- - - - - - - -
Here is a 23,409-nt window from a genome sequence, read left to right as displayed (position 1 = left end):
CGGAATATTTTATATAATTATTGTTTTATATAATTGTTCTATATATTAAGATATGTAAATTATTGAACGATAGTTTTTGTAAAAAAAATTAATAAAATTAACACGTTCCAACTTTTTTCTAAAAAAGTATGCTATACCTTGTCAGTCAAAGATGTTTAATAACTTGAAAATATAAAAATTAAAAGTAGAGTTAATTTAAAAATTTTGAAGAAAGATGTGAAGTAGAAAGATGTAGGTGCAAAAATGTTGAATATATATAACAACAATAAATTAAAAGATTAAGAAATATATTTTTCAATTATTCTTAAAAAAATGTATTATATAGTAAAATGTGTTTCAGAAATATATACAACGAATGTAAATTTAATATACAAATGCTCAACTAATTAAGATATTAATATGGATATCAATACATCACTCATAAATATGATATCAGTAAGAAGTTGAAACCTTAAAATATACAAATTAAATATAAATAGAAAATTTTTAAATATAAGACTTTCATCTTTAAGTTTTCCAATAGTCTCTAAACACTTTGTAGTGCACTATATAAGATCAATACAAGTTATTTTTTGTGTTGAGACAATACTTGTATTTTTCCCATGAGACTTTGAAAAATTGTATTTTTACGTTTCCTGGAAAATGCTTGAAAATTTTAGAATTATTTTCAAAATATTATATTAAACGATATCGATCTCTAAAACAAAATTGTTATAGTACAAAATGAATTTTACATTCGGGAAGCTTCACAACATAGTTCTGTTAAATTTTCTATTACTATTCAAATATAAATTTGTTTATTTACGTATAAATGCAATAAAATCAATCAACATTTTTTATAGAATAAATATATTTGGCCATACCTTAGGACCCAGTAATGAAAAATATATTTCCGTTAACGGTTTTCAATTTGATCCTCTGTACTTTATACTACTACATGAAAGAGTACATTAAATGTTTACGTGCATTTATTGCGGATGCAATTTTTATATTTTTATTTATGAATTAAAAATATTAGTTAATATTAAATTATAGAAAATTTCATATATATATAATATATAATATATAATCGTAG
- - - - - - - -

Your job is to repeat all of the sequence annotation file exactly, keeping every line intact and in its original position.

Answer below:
Here is a 23,409-nt window from a genome sequence, read left to right as displayed (position 1 = left end):
CGGAATATTTTATATAATTATTGTTTTATATAATTGTTCTATATATTAAGATATGTAAATTATTGAACGATAGTTTTTGTAAAAAAAATTAATAAAATTAACACGTTCCAACTTTTTTCTAAAAAAGTATGCTATACCTTGTCAGTCAAAGATGTTTAATAACTTGAAAATATAAAAATTAAAAGTAGAGTTAATTTAAAAATTTTGAAGAAAGATGTGAAGTAGAAAGATGTAGGTGCAAAAATGTTGAATATATATAACAACAATAAATTAAAAGATTAAGAAATATATTTTTCAATTATTCTTAAAAAAATGTATTATATAGTAAAATGTGTTTCAGAAATATATACAACGAATGTAAATTTAATATACAAATGCTCAACTAATTAAGATATTAATATGGATATCAATACATCACTCATAAATATGATATCAGTAAGAAGTTGAAACCTTAAAATATACAAATTAAATATAAATAGAAAATTTTTAAATATAAGACTTTCATCTTTAAGTTTTCCAATAGTCTCTAAACACTTTGTAGTGCACTATATAAGATCAATACAAGTTATTTTTTGTGTTGAGACAATACTTGTATTTTTCCCATGAGACTTTGAAAAATTGTATTTTTACGTTTCCTGGAAAATGCTTGAAAATTTTAGAATTATTTTCAAAATATTATATTAAACGATATCGATCTCTAAAACAAAATTGTTATAGTACAAAATGAATTTTACATTCGGGAAGCTTCACAACATAGTTCTGTTAAATTTTCTATTACTATTCAAATATAAATTTGTTTATTTACGTATAAATGCAATAAAATCAATCAACATTTTTTATAGAATAAATATATTTGGCCATACCTTAGGACCCAGTAATGAAAAATATATTTCCGTTAACGGTTTTCAATTTGATCCTCTGTACTTTATACTACTACATGAAAGAGTACATTAAATGTTTACGTGCATTTATTGCGGATGCAATTTTTATATTTTTATTTATGAATTAAAAATATTAGTTAATATTAAATTATAGAAAATTTCATATATATATAATATATAATATATAATCGTAG